# Two-point correlation function of a scalar field $\langle 0 | \phi(x) \phi(0)| 0 \rangle$

I'm trying to find the two point correlation function for a massless scalar field obeying $$\square \phi = 0$$. I can write

$$\langle 0 | \phi(x) \phi(0)| 0 \rangle = \int \frac{d^dk}{(2\pi)^d} \delta(k^2)\theta(k_0)\langle 0| \phi(x) | k\rangle \langle k | \phi(0)|0\rangle= \int \frac{d^dk}{(2\pi)^d} e^{ikx}\delta(k^2)\theta(k_0)$$

where I've inserted the identity operator for 1-particle momentum eigenstates. But elsewhere I see the expression

$$\langle 0| \phi(x) \phi(0)|0 \rangle = \int \frac{d^dk}{(2\pi)^d} \frac{e^{ikx}}{k^2}$$

for instance, the first line of this page. Are these forms equivalent? Which is correct and why?

• For free fields (i.e. with quadratic action), the computation of the correlation functions amounts to a Gaussian integral. It's the same as computing the variance of a Gaussian -but in infinite dimensions-. – lcv Mar 15 '19 at 17:13

## 2 Answers

First, the second expression is for the time-ordered correlation function. The first is for the Wightman function, without time-ordering.

After correcting this, to see that the two approaches give the same result, perform the integral with respect to $$k^0$$.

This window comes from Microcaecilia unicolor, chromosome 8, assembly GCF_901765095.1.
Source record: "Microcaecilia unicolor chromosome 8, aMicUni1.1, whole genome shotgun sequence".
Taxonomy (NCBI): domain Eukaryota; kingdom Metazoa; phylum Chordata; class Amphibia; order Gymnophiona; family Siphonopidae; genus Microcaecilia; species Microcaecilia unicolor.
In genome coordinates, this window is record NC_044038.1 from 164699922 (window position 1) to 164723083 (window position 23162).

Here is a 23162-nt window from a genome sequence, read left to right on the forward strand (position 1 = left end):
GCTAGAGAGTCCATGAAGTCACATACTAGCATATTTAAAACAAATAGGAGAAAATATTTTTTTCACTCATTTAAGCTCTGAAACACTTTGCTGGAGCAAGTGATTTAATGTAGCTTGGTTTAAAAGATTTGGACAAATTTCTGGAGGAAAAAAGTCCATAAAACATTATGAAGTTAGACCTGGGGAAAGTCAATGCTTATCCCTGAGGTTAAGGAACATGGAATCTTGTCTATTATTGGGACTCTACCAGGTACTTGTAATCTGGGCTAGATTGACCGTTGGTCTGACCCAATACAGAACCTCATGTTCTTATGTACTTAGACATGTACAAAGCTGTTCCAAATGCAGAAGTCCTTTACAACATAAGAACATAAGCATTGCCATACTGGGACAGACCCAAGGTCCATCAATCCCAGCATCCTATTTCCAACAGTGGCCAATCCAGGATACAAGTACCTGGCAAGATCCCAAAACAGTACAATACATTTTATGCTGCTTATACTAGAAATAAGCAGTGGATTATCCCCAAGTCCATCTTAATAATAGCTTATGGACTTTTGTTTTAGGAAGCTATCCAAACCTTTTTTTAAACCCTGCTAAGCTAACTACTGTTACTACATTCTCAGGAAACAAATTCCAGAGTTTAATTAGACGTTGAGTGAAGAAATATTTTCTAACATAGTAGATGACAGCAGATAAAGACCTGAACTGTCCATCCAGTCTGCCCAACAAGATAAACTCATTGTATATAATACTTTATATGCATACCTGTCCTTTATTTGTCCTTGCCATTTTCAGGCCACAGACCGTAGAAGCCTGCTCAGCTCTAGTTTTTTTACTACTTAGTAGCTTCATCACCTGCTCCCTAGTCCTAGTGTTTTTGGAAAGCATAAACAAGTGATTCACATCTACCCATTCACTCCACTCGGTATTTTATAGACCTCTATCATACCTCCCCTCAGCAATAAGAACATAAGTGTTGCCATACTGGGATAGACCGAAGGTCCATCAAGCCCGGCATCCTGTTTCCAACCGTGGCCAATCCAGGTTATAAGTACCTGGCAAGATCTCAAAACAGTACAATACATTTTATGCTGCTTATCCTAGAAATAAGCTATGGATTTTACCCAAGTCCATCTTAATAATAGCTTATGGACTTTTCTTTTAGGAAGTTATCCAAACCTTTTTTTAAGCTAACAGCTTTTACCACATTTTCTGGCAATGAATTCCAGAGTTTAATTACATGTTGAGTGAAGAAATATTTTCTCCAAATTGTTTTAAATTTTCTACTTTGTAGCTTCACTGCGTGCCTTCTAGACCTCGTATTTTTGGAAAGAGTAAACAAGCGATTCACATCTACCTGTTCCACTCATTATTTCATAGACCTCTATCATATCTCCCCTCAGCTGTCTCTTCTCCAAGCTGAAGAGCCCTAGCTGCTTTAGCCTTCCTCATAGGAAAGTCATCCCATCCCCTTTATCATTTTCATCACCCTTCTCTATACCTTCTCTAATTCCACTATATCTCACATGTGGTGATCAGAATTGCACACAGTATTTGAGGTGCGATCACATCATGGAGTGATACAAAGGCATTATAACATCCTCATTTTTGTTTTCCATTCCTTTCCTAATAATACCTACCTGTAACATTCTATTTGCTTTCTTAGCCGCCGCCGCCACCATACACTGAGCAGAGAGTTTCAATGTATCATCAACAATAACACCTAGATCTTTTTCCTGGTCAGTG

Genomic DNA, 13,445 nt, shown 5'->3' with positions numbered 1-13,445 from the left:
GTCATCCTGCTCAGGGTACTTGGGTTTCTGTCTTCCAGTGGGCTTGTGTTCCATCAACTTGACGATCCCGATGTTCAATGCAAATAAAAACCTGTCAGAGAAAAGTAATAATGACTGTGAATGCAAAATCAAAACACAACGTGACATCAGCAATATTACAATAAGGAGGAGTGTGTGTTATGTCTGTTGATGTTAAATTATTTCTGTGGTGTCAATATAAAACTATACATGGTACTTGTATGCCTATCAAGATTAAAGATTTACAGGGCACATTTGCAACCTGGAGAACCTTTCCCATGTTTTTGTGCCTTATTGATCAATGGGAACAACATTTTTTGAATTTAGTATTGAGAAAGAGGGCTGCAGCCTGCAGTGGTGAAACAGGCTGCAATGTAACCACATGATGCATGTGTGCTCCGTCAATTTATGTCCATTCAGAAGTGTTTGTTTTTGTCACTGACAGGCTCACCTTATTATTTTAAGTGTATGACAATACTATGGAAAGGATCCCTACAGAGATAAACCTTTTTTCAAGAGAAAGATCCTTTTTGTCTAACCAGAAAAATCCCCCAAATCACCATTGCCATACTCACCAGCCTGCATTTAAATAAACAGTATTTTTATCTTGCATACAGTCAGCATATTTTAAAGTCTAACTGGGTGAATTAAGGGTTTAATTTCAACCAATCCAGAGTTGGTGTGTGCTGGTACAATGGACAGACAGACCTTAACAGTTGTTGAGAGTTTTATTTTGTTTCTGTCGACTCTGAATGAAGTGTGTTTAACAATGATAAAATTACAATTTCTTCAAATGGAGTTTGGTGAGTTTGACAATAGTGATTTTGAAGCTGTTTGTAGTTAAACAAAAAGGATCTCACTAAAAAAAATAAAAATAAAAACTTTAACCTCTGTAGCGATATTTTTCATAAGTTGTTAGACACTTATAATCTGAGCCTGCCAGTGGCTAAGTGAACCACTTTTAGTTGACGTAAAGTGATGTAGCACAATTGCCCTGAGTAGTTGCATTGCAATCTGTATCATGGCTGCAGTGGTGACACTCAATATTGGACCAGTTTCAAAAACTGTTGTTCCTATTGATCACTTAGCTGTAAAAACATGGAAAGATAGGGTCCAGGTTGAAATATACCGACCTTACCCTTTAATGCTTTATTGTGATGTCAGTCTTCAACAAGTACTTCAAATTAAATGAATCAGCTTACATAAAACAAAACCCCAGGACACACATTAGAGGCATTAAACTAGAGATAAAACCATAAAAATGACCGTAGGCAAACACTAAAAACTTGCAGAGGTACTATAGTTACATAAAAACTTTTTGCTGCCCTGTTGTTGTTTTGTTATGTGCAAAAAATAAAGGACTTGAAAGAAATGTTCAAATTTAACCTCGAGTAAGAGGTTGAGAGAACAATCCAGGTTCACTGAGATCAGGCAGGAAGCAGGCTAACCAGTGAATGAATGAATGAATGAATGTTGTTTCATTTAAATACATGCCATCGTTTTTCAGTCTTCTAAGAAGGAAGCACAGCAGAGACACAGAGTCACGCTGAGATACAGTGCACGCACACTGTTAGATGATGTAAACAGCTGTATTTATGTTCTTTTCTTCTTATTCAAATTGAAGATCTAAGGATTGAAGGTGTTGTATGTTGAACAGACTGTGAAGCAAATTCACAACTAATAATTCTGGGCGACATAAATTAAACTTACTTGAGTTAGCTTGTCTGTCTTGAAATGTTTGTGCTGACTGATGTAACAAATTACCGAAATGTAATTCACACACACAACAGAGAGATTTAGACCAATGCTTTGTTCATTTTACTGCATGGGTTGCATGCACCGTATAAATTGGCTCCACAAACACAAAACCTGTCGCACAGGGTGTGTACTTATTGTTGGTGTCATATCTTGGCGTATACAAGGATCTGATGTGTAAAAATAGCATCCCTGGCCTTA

For the first case you can use the delta function relation $$\delta(f(x)) = \sum_i \frac{\delta(x - x_i)}{\vert f'(x_i)\vert}$$, where $$x_i$$ are the zeros of $$f(x)$$.

For the second case you can use a contour integral and the residue theorem. You'll need to use the Feynman $$i\epsilon$$ prescription (see https://en.wikipedia.org/wiki/Propagator#Feynman_propagator).

BTW, the identity operator used in your question is not the full identity operator (from the way you phrased it, you probably already know this, but just in case). It only covers the single particle states, while the full Hilbert space contains multi-particle states (including 0-particles). In a non-interacting theory the field operator's matrix elements between the vacuum state and multi/zero-particle states are zero.

I don't understand the very first formula and you discussion of identity insertion. I would like you to start from the mode decomposition of scalar field: $$\phi(x)=\int_{p}\frac{1}{\sqrt{2\omega_p}}\left(a_pe^{-ipx}+a^{\dagger}_pe^{ipx}\right)$$ and similar decomposition of $$\phi(0)$$ (keep in mind that the momenta should be another, fo r instance $$k$$). Then, you can see that from four terms only one gives contribution into the average and this term can be rewritten with help of $$[a_p,\,a^{\dagger}_k]=(2\pi)^d\delta^{(d)}(p-k)$$. Finally, you will obtain the desired result (only one integral survive after integration with delta-function). I hope this help.